I had just finished University when a friend invited me to come to Alentejo. It was love at first sight, for my husband, who I met at the time, and for Alentejo. I’ve been here for 20 years.
Today, I’m the oldest employee of Convento do Espinheiro, and I was lucky enough to witness the final stage of renovations of this magnificent monument which dates back to the 15th century. Despite the fact that today it is a contemporary and comfortable accommodation with all the features of a luxury hotel, it is undoubtedly the history of this unique convent which makes us stand apart and is consequently a tremendously important part of our daily activity. That is reflected in the daily guided tour we offer our guests and where the Concierge shares all the secrets and stories of the convent, in the daily wine-tasting session with our Sommelier, in the monthly bread-baking activity where we invite our guests to learn the art of Alentejo bread baking, using the old wood oven once used by the monks, and in the passion and respect which our Chef and his team have for the local ingredients and the traditional cuisine, with which they create unique dishes for Divinus Restaurant.
This region is truly captivating and magnetic, something that cannot be explained. And so is Convento do Espinheiro. To come here is to feel the peace and authenticity of Alentejo. You will not feel indifferent.
This was the preferred retreat for the kings of the Avis Dynasty, and there’s a story: Prince Afonso, the son of King João II, was promised in marriage to Princess Isabel, the daughter of the Spanish Catholic King and Queen, and their first meeting was here at Convento do Espinheiro. Legend has it that, at the time, they “got together” in one of the rooms, which was a scandal. On that night, a very strong storm hit the convent and the monks saw it as a bad omen. The truth is that, shortly after, Prince Afonso fell off his horse and died. If that was caused by the bad presage or not, we’ll never know.
Our story and mission
The convent was abandoned for many years, since the mid-19th century, when the religious orders were extinct. It served different purposes before being purchased by a family in Évora who then sold it to the current owner. Together with a good part of the team that is still here today, I witnessed the end stages of the renovations and it was fascinating to see the rebirth of this magnificent monument which we do our best to dignify, opening its doors not only to tourism but also to the local community. A large part of the older population of this parish have known this convent all their lives, and today, we affectionately we welcome them in our Church, where Mass is celebrated on the first Sunday of every month.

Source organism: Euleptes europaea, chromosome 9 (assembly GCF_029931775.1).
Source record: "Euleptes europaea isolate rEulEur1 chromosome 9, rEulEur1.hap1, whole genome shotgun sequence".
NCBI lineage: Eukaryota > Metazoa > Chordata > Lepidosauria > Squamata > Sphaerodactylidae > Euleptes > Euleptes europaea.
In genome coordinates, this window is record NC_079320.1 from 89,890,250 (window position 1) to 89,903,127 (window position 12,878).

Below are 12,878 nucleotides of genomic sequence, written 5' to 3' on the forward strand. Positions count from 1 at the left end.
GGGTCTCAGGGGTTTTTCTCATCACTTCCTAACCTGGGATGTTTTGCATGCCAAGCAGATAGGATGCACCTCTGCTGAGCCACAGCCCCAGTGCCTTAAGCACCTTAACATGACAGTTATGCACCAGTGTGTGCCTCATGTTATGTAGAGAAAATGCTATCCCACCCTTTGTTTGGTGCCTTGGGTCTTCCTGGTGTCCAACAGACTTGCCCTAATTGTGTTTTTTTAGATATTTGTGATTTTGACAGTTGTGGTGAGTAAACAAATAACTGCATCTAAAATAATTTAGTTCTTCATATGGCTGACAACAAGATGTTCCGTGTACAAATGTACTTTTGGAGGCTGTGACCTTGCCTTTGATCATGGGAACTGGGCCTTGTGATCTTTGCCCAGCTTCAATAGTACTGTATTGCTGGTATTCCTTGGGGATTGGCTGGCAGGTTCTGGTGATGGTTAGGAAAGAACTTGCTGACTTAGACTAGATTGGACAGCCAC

When we began hiring staff for what was to be the first five-star hotel in the region, instead of hiring qualified and experienced candidates from Lisbon or other bigger cities, we chose to employ local people and provide them with intensive training. There is no doubt the Alentejanos are hospitable, genuine, and friendly people.
A luxury hotel cannot limit itself to selling accommodation and meals. It's about much more than that. Above all, we sell experiences and we offer our guests knowledge about our rich cultural heritage, our traditions and customs. Service for example, is about more than just the application of the techniques learned in the hospitality schools - the human factor is increasingly valued. The impact caused by the greatness of this monument is undeniable, as well as all its facilities, restaurants, pools, spa, etc. But there is no doubt that the way we welcome our guests, the pride with which we share with them the best that Alentejo has to offer, this is what is captivating for those who visit us.
I love to go for walks inside the city walls and to get lost in its narrow streets where I am constantly finding something new, be it a beautiful old manor, a traditional grocery store, a sunny patio where I can have my coffee, or one of the city's high points from where I can always see the convent standing beautifully far out on the hill.
There is so much to do in Alentejo, and everything is “just around the corner”: get lost in the narrow streets of picturesque towns and villages, wineries to visit, restaurants that serve delicious traditional food and whose owners love to make you feel at home, and for those who like culture and history, well, you can literally get lost here.
Évora’s rhythm is different, and the same can be said of locals’ lifestyle. Évora has about 50,000 people, and it's growing, but it’s impossible to walk across Praça do Giraldo and not stop at least a dozen times to greet someone I know. This is a warming feeling, but above all, it is wonderful to feel that we have time for others, and that people have time for us. In today's hectic world, this is priceless.
If you asked me now if I'd like to move back to Lisbon, I can reply without a touch of hesitation - no. I wouldn't change the Alentejo for anything else.
According to a legend, a local shepherd saw an image of Our Lady appear over a hawthorn (“Espinheiro”) around 1400. A small chapel was built at the location, which became a regular pilgrimage destination. Later, the Church was built and, finally, in 1458, the convent was founded.